Here’s some of the most common pages you will look at.
c) Code Browser;
If you can not find the function you are looking for in the GMod wiki, or the Wiki does not contain information about the function you are looking for. Lets say there is no documentation posted about that function. A last resort is to search for it in the GMod code browser. You should search the function using the search bar at the top. There is a high chance there will be a snippet of code where you can see how the function you wish to use is called. This, although might be slightly harder to understand what’s going on, but after all what is there can help you.
d) Programs/applications recommended.
Now you’ve got into lua, you’ve started out doing a few things. It’s time to start using a program to help you create lua files and reduce common silly errors.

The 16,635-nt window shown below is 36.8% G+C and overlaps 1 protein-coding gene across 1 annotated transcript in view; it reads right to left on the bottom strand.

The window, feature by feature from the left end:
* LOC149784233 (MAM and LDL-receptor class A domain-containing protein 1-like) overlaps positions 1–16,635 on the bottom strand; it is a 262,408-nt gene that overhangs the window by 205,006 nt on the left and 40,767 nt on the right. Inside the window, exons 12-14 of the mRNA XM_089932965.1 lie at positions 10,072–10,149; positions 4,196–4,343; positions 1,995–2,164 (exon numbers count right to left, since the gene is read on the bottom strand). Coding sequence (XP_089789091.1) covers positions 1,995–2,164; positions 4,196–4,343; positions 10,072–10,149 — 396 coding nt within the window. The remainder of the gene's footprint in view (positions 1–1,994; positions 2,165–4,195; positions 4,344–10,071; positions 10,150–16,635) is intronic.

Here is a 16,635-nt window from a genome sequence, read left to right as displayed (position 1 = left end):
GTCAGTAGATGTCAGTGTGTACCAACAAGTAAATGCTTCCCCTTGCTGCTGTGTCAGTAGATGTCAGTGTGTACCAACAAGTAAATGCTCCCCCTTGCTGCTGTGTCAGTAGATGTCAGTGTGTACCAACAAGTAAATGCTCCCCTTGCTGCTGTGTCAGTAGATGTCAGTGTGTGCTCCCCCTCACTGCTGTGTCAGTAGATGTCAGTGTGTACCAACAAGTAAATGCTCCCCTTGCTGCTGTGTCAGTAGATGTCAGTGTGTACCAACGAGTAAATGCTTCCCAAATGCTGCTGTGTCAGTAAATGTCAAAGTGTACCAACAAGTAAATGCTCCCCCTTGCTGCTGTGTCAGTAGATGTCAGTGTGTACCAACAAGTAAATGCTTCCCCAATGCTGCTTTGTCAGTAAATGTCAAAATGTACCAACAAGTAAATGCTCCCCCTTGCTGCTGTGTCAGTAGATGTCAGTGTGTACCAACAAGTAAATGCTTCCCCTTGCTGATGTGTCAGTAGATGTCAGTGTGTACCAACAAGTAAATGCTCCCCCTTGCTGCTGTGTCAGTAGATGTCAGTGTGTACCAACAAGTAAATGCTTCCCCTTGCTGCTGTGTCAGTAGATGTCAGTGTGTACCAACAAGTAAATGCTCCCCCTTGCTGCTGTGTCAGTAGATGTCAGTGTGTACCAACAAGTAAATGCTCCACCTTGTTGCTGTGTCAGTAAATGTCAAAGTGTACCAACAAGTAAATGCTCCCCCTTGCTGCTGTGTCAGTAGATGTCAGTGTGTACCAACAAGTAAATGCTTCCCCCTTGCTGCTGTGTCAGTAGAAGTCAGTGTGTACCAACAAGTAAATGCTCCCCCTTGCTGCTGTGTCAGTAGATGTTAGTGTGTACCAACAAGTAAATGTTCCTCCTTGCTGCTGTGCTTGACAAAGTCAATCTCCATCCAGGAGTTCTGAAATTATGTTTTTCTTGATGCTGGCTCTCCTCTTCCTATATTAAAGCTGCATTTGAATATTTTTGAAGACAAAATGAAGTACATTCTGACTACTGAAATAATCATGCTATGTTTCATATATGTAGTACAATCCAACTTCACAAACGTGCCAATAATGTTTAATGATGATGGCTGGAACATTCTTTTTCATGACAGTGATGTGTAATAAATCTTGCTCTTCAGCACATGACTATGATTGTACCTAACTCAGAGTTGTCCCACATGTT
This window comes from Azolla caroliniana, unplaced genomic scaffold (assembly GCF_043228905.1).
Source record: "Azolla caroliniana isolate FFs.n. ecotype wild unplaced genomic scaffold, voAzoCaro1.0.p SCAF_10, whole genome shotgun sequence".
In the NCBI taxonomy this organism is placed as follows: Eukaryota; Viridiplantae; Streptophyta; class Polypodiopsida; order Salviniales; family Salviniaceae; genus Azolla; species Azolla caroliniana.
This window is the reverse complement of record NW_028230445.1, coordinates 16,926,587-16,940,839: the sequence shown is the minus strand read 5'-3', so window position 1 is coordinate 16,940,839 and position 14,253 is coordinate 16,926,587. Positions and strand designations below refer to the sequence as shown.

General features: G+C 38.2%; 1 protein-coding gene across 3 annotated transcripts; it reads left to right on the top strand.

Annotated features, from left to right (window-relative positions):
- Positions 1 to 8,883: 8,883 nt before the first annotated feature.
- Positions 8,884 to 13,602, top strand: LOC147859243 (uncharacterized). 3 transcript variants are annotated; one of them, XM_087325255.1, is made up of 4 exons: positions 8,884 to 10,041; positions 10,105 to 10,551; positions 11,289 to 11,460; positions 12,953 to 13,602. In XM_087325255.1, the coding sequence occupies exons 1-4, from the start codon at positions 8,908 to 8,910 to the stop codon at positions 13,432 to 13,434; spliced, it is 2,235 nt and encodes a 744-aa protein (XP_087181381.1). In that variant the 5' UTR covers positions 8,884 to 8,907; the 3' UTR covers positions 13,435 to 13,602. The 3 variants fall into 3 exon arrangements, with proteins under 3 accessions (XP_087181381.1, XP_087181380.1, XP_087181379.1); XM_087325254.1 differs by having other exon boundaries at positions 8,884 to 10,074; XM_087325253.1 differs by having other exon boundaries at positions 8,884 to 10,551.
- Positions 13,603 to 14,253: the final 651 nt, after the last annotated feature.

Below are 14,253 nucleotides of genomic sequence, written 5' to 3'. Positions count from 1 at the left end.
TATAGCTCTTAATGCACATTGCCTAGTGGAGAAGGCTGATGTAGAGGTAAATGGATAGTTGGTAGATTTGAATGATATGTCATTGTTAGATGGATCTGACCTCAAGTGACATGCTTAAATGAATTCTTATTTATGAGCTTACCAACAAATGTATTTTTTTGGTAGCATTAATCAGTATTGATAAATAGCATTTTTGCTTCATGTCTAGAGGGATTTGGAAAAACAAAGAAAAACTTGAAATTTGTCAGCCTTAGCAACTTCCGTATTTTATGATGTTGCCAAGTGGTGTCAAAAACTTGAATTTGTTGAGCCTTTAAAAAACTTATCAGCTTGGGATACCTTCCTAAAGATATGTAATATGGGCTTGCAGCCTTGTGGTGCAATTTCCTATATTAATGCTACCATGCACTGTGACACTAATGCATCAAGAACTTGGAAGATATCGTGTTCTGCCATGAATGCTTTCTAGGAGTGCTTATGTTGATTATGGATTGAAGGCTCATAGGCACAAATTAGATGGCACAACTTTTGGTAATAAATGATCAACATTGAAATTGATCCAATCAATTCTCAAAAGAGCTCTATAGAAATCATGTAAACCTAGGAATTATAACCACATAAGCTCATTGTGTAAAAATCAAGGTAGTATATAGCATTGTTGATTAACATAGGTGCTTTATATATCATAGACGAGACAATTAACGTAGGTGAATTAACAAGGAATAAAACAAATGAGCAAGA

The most common used program spoken by the community is Notepad++. Then there are plugins made by the community to help you even more.
Such popular ones are:
The GMod lua syntax highlighter. This plugin highlights GMod related functions. It makes the look of your code easier to read, understand, and can reduce common silly spelling mistakes.
The GMod Lua auto complete plugin. This one is brings up a menu of all the functions for a faster/more productive working environment when coding. Can be helpful too if partially forgotten the name of a function.
3: Making a constructive thread.
[release]a) You want the right audience for you to get your problem sorted, but you don’t want to clutter up a forum and risk the thread being locked before it was even viewed by some one. You should think about what you are asking for, and post the thread in the correct section.
So you’ve been coding away, and you’ve hit a problem you can’t seem to get around. What do you do? You come here of course! But wait! You can’t just post minute information expecting a huge fix to be done for you in 5 minutes time. Present yourself and show that you want to know how to do some thing/get some thing fixed.